May 14, 2013

New machines that have brought people back to life who've been "dead" for more than 40 minutes.

"A new mechanical CPR technique being tested in Australia is being credited with saving the lives of three people who were clinically dead for more than 40 minutes. The technique uses two machines: One, called an AutoPulse, keeps up a constant stream of compressions (far stronger and more consistent than a human can), while the second, a portable heart-lung machine, pumps blood to the vital organs and brains."

35 comments:

Saint Croix said...

I think what they mean is that their hearts stopped beating for an hour. Thus the AutoPulse machine can keep you alive while your heart is not functioning.

But the stopping of the heart has not been how we define human death for several decades now. The standard, in all 50 states and Washington D.C., is total and complete brain death.

TerriW said...

I wonder if it could be used to keep donatable organs viable longer. (Maybe that's not as much of an issue these days?)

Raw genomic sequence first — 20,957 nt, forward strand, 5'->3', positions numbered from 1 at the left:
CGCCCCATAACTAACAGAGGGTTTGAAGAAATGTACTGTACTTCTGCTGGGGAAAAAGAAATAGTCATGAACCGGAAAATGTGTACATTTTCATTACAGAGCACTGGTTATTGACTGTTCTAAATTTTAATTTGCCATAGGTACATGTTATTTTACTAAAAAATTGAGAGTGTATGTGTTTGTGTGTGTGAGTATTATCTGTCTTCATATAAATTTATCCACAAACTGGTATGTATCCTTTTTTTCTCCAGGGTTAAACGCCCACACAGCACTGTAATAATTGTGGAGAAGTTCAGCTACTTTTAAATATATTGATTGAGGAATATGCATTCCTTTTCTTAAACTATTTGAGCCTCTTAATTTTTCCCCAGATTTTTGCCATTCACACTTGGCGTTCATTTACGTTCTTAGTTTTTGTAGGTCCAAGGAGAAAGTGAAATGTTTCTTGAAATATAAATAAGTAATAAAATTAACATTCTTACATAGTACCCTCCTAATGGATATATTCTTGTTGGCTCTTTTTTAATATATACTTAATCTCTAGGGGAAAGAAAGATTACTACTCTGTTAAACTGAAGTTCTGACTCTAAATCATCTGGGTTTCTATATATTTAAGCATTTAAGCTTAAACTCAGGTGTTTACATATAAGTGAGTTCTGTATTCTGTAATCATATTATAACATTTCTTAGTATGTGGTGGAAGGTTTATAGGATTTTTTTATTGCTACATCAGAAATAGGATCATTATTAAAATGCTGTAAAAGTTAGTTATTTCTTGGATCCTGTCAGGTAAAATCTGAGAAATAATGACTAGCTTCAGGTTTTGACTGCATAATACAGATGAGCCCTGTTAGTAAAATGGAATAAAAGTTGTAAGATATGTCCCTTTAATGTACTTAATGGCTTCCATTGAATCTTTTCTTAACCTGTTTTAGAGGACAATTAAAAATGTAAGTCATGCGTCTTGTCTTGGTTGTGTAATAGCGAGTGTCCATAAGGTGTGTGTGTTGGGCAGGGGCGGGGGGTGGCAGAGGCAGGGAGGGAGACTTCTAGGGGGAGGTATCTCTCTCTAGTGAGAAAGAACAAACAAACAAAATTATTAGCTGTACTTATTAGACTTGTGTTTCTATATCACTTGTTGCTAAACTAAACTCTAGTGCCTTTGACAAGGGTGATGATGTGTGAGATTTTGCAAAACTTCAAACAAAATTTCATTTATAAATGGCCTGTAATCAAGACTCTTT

edutcher said...

The issue is how long there's no blood to the brain.

The Blonde can give you chapter and verse on the topic.

Ann Althouse said...

"I think what they mean is that their hearts stopped beating for an hour. Thus the AutoPulse machine can keep you alive while your heart is not functioning."

It must mean more than that (or the report is very deceptive).

I had the impression that the hearts were not working for 40+ minutes, then the technique was started, and they came back.

It doesn't make sense to say they were "clinically dead" if the machine was maintaining the heartbeat all that time.

Petunia said...

I'm not sure what's going on, since the article wasn't very thorough, but the machine itself is most likely not going to make a non-working heart start working again. It can keep the blood circulating, and the organs perfused, but it's not going to address the underlying problem. It's just doing a more efficient job of compressing the chest, than a human can do.

What COULD bring the heart back would be something like defibrillation, which can shock the sino-atrial node (natural pacemaker) back into doing its job; or certain drugs, which can help convert a fatal dysrhythmia into a perfusing rhythm; or perhaps even inserting a stent to open up a blocked coronary artery and restore blood flow to the ischemic part of the heart muscle.